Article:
New tourism minister John Glen outlines his plans to strengthen UK inbound and domestic tourism

Within days of starting my role as tourism minister, I was given the perfect reminder of the strength of UK tourism.

As I was publicly welcomed to the Department for Digital, Culture, Media and Sport yet another record for inbound tourism was announced.

Some 3.7 million visits were made to the UK in April – up 19% on the previous year and the highest April figure since records began. Overseas visitor spending hit £2 billion – another record.

As a child growing up just outside Bath, and as MP for Salisbury and South Wiltshire, I know first-hand the value and benefits that tourism brings to an area.

For many communities, tourism is the lifeblood of their economy. For others, there is a huge untapped potential where increased tourism could be truly transformative.

Discover England Fund

My role is clear. I will work with key partners across the sector to protect and strengthen the industry.

And I will look at how, by working together, we can increase the number of domestic and international visitors to the whole of the UK.

It was fantastic to hear from VisitBritain chief executive Sally Balcombe and BTA chairman Steve Ridgway about VisitEngland’s great work in delivering our £40 million Discover England Fund.

I am very much looking forward to the announcement of the second round of successful bids and getting out across the country to hear about how this fund is making a difference.

I am committed to growing the events industry in the UK, which brings £30 billion of annual spend to the economy.

I recently attended the Events Industry Board where I was pleased to reiterate our support to the industry and help raise its profile across government.

Changing regulations

We are helping small and medium-sized businesses by bringing in common-sense regulation.

In July we raised the threshold for currency exchange transactions to £100,000 so hotels and attractions can offer more to their customers and increase the volume of their activities.

We are also making progress on regulations to allow owners of hotels and attractions to collect visitors from stations without having to apply for a specific licence.

We are changing regulations to allow B&Bs and small hotels to serve guests small quantities of alcohol without needing a full licence.

And we are looking at how we can modernise and digitise the retail export scheme to make it easier for tourists to claim back VAT on eligible purchases.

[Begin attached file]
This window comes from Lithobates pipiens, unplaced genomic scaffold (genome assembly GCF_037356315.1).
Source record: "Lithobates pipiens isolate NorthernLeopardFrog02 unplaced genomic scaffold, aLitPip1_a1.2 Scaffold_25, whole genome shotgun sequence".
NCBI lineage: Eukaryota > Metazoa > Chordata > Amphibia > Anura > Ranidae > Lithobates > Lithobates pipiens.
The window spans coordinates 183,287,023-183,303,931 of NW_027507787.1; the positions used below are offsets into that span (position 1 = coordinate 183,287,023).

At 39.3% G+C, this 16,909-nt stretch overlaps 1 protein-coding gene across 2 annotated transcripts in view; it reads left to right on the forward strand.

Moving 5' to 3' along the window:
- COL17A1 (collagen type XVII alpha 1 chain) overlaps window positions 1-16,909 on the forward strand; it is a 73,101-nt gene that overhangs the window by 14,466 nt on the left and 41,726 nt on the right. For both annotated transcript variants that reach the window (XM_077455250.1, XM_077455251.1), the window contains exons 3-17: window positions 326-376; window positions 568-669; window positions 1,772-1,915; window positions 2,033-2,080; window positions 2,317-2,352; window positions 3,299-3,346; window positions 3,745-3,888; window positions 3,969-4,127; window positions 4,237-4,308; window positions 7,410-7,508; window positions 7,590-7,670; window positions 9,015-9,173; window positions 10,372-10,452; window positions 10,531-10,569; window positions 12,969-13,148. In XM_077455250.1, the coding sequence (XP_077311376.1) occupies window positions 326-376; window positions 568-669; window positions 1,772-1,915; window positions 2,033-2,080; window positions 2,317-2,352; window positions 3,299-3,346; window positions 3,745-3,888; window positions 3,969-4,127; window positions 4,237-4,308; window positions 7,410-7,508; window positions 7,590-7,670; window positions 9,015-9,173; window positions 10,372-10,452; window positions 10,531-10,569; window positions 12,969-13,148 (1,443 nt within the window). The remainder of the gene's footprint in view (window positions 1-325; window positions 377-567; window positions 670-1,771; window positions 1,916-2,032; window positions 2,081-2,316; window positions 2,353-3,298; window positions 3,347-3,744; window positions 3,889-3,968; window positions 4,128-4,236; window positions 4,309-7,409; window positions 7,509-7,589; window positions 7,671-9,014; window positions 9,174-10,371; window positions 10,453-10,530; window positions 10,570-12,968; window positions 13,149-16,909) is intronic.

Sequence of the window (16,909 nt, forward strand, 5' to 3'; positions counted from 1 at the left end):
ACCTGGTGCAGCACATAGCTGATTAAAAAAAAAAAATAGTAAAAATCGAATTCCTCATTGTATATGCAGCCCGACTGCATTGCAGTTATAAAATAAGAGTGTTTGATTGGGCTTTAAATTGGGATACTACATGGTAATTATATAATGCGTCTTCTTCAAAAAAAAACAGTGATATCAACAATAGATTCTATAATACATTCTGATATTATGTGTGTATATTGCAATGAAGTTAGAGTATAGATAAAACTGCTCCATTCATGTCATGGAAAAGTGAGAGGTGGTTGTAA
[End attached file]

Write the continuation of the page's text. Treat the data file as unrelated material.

I am very interested in how my portfolio, which includes arts, culture and heritage, can support an increase in tourism, particularly to the regions.

Our historic buildings, architecture, museums, theatres and arts venues help to draw in visitors, and I feel strongly that we must, as a government and a sector, tell the story of all parts of the UK.

For example, I know from my visit last month that Hull is capitalising on its status as UK City of Culture not only to increase access to the arts but to boost tourism now and in the long term.

Recently published research shows that in the first quarter, hotel occupancy was up 13.8% compared to 2016.

Visit Hull and East Yorkshire also reported that city hotels were twice as likely to see their occupancy go above 80% as they were in 2016. This shows the power of culture to drive local tourism.

Tourism as a priority

Strengthening tourism is not only a priority of mine but a longstanding commitment of the government.

Brexit will present opportunities for tourism as well as challenges. I have huge confidence in the resilience of the industry and its ability to adapt and react in order to capitalise on these opportunities.

I will work hard to ensure that tourism has a strong voice in the years to come and help the sector develop the home-grown skilled workforce that it needs to carry on succeeding.

Tourism will only grow in importance in the years ahead. It will, of course, continue to be a major economic driver for the whole of the UK.

But it is also key to how we sell the UK across the globe and to the important relationships we build in the coming years.

Tourism can show the world the best of Britain and that we are very much open for business.

John Glen is Parliamentary Under-Secretary at the Department for Digital, Culture, Media and Sport. This article first appeared in Travel Weekly sister publication TravelGBI.